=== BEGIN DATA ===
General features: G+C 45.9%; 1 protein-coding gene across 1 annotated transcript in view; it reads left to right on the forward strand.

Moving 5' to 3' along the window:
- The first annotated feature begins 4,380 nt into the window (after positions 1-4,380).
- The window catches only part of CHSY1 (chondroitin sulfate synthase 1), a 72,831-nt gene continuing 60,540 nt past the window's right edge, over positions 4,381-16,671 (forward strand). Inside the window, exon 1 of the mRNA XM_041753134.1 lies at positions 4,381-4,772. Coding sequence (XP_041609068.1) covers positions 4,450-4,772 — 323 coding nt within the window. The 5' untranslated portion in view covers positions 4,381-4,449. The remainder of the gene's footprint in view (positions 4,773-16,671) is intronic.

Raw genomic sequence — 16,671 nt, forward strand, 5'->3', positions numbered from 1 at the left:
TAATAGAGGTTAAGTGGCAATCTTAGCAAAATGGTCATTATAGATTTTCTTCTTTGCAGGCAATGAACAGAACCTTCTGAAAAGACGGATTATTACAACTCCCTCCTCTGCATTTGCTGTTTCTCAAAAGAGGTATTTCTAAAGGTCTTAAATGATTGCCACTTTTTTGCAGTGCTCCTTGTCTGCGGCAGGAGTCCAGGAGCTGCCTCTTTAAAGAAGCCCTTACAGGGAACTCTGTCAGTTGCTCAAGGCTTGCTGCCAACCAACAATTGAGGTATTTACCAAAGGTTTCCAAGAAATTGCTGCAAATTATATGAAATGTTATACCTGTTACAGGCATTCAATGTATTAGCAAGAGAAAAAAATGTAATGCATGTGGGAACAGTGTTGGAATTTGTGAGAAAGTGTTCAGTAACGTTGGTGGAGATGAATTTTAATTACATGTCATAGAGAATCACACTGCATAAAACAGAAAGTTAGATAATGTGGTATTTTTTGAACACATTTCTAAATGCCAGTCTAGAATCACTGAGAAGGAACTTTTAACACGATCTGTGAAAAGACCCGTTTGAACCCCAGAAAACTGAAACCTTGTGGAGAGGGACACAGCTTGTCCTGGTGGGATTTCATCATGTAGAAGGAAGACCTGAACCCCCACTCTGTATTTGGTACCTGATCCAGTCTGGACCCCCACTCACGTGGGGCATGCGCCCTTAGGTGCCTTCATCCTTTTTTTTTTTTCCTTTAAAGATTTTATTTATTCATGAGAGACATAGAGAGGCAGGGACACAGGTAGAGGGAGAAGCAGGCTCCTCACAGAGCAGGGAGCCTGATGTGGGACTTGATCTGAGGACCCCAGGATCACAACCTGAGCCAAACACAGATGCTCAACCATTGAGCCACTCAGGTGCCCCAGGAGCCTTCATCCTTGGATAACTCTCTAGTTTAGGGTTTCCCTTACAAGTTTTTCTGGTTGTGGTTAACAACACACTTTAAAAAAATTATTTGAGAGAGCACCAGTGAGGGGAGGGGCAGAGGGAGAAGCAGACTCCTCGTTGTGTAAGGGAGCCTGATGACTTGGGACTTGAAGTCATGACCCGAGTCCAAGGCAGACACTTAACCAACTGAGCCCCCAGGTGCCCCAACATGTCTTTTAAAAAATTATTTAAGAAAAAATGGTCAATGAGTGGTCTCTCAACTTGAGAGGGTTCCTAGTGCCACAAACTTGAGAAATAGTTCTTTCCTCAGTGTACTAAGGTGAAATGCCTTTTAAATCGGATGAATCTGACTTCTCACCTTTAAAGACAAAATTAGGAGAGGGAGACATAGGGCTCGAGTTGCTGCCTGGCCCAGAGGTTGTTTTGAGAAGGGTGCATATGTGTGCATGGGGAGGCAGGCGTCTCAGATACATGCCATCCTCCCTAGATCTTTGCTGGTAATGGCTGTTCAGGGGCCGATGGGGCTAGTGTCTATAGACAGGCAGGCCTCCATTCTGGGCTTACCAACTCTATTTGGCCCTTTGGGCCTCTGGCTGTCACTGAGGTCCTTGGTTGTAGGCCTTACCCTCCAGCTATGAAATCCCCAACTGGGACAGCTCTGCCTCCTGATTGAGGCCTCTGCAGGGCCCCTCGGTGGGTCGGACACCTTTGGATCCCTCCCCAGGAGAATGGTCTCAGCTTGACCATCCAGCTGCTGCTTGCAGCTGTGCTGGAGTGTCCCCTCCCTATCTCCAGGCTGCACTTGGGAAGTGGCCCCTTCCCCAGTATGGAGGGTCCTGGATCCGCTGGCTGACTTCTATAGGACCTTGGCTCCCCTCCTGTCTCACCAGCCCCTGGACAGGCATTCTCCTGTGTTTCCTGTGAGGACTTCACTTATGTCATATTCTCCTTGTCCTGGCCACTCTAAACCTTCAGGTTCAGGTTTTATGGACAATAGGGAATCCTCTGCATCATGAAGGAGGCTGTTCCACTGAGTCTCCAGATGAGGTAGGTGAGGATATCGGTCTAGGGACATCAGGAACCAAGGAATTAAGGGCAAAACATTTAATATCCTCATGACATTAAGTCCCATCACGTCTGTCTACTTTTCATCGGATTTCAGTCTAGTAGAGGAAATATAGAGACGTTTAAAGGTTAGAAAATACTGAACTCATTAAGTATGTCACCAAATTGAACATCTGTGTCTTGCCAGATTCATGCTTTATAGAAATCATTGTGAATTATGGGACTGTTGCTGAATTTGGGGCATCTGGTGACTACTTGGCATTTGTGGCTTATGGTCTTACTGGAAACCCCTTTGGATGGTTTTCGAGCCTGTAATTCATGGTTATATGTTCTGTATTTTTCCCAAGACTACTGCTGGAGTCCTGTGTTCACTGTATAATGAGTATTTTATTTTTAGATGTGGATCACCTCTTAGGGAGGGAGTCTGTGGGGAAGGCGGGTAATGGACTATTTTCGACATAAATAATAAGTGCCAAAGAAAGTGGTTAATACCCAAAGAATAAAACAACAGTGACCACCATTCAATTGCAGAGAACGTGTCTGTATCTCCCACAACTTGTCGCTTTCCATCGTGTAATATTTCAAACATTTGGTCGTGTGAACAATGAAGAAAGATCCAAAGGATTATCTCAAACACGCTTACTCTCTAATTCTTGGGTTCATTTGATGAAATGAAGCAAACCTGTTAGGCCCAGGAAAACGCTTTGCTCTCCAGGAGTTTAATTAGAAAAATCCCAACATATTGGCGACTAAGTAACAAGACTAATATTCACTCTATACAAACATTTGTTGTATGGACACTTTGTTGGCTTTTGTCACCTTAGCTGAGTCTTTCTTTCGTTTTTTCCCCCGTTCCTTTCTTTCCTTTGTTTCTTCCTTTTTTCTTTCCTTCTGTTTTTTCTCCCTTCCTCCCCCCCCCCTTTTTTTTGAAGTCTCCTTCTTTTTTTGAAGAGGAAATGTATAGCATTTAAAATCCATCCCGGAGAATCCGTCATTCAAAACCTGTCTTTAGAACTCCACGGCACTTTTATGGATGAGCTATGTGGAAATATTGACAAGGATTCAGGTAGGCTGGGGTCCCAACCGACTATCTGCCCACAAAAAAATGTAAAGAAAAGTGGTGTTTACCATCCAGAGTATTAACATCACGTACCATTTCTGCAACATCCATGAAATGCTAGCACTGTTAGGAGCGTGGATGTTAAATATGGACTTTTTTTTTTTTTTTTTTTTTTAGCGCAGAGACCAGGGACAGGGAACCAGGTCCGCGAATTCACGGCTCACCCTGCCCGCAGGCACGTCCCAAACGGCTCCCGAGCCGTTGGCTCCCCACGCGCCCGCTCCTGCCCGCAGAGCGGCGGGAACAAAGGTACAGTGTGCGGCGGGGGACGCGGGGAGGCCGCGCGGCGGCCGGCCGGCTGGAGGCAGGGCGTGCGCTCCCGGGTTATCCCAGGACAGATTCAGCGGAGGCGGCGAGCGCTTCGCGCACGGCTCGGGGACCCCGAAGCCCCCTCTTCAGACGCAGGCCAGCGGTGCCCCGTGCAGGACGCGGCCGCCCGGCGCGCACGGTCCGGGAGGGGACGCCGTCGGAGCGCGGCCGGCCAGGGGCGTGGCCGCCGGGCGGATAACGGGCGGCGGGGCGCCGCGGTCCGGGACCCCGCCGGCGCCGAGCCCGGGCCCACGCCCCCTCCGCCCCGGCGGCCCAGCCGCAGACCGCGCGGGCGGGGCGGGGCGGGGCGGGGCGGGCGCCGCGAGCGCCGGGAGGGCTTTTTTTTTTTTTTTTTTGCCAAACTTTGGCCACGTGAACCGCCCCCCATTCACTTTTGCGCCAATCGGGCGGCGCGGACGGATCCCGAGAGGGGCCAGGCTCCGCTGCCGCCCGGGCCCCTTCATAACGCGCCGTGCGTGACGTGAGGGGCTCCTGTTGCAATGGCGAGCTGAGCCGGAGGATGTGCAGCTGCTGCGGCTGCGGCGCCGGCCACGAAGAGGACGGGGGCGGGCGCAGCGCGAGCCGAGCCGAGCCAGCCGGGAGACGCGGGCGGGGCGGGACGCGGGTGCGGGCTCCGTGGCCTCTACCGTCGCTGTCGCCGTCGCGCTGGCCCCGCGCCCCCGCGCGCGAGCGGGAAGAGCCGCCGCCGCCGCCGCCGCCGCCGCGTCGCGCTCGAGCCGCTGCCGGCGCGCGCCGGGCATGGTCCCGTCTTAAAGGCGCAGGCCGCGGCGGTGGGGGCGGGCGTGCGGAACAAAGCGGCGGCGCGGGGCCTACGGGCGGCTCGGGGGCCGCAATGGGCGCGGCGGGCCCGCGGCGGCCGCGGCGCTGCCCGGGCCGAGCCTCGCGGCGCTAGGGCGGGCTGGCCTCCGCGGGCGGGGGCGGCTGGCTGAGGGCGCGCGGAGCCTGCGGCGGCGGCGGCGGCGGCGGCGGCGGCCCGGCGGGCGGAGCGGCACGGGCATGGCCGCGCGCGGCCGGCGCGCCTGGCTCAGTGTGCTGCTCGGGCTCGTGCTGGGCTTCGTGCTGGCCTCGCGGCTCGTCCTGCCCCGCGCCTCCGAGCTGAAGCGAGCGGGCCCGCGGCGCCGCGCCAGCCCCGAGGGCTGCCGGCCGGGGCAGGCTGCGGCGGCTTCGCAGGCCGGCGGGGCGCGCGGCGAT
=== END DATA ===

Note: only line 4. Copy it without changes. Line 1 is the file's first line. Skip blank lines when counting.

- The window catches only part of CHSY1 (chondroitin sulfate synthase 1), a 72,831-nt gene continuing 60,540 nt past the window's right edge, over positions 4,381-16,671 (forward strand). Inside the window, exon 1 of the mRNA XM_041753134.1 lies at positions 4,381-4,772. Coding sequence (XP_041609068.1) covers positions 4,450-4,772 — 323 coding nt within the window. The 5' untranslated portion in view covers positions 4,381-4,449. The remainder of the gene's footprint in view (positions 4,773-16,671) is intronic.